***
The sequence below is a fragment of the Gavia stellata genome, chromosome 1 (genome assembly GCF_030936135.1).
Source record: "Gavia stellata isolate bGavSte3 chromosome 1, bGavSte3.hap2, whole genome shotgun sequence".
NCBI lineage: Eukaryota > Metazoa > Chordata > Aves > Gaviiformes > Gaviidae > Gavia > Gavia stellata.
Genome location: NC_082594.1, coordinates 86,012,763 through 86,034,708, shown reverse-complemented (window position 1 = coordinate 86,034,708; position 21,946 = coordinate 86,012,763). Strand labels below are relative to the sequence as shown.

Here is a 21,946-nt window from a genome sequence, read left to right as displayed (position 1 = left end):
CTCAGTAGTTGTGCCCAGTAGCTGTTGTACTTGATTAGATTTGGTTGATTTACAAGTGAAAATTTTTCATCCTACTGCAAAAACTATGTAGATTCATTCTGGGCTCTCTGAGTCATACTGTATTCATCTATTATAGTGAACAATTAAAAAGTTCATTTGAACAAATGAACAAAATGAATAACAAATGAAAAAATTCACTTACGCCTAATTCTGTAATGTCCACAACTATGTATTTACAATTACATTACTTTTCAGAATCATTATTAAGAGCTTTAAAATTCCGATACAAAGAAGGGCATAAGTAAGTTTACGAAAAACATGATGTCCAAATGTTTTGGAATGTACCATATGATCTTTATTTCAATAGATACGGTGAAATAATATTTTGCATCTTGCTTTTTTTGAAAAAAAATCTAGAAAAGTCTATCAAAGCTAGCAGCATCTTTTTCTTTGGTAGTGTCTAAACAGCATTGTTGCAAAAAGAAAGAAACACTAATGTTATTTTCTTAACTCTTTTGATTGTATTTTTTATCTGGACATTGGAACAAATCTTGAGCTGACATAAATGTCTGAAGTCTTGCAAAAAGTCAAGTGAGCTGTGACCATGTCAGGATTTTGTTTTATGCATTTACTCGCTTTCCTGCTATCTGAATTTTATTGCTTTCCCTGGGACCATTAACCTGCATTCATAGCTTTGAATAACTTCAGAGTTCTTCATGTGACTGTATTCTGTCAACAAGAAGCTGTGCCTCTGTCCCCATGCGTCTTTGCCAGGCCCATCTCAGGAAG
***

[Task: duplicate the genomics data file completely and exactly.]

The sequence below is a fragment of the Gavia stellata genome, chromosome 1 (genome assembly GCF_030936135.1).
Source record: "Gavia stellata isolate bGavSte3 chromosome 1, bGavSte3.hap2, whole genome shotgun sequence".
NCBI lineage: Eukaryota > Metazoa > Chordata > Aves > Gaviiformes > Gaviidae > Gavia > Gavia stellata.
Genome location: NC_082594.1, coordinates 86,012,763 through 86,034,708, shown reverse-complemented (window position 1 = coordinate 86,034,708; position 21,946 = coordinate 86,012,763). Strand labels below are relative to the sequence as shown.

Here is a 21,946-nt window from a genome sequence, read left to right as displayed (position 1 = left end):
CTCAGTAGTTGTGCCCAGTAGCTGTTGTACTTGATTAGATTTGGTTGATTTACAAGTGAAAATTTTTCATCCTACTGCAAAAACTATGTAGATTCATTCTGGGCTCTCTGAGTCATACTGTATTCATCTATTATAGTGAACAATTAAAAAGTTCATTTGAACAAATGAACAAAATGAATAACAAATGAAAAAATTCACTTACGCCTAATTCTGTAATGTCCACAACTATGTATTTACAATTACATTACTTTTCAGAATCATTATTAAGAGCTTTAAAATTCCGATACAAAGAAGGGCATAAGTAAGTTTACGAAAAACATGATGTCCAAATGTTTTGGAATGTACCATATGATCTTTATTTCAATAGATACGGTGAAATAATATTTTGCATCTTGCTTTTTTTGAAAAAAAATCTAGAAAAGTCTATCAAAGCTAGCAGCATCTTTTTCTTTGGTAGTGTCTAAACAGCATTGTTGCAAAAAGAAAGAAACACTAATGTTATTTTCTTAACTCTTTTGATTGTATTTTTTATCTGGACATTGGAACAAATCTTGAGCTGACATAAATGTCTGAAGTCTTGCAAAAAGTCAAGTGAGCTGTGACCATGTCAGGATTTTGTTTTATGCATTTACTCGCTTTCCTGCTATCTGAATTTTATTGCTTTCCCTGGGACCATTAACCTGCATTCATAGCTTTGAATAACTTCAGAGTTCTTCATGTGACTGTATTCTGTCAACAAGAAGCTGTGCCTCTGTCCCCATGCGTCTTTGCCAGGCCCATCTCAGGAAG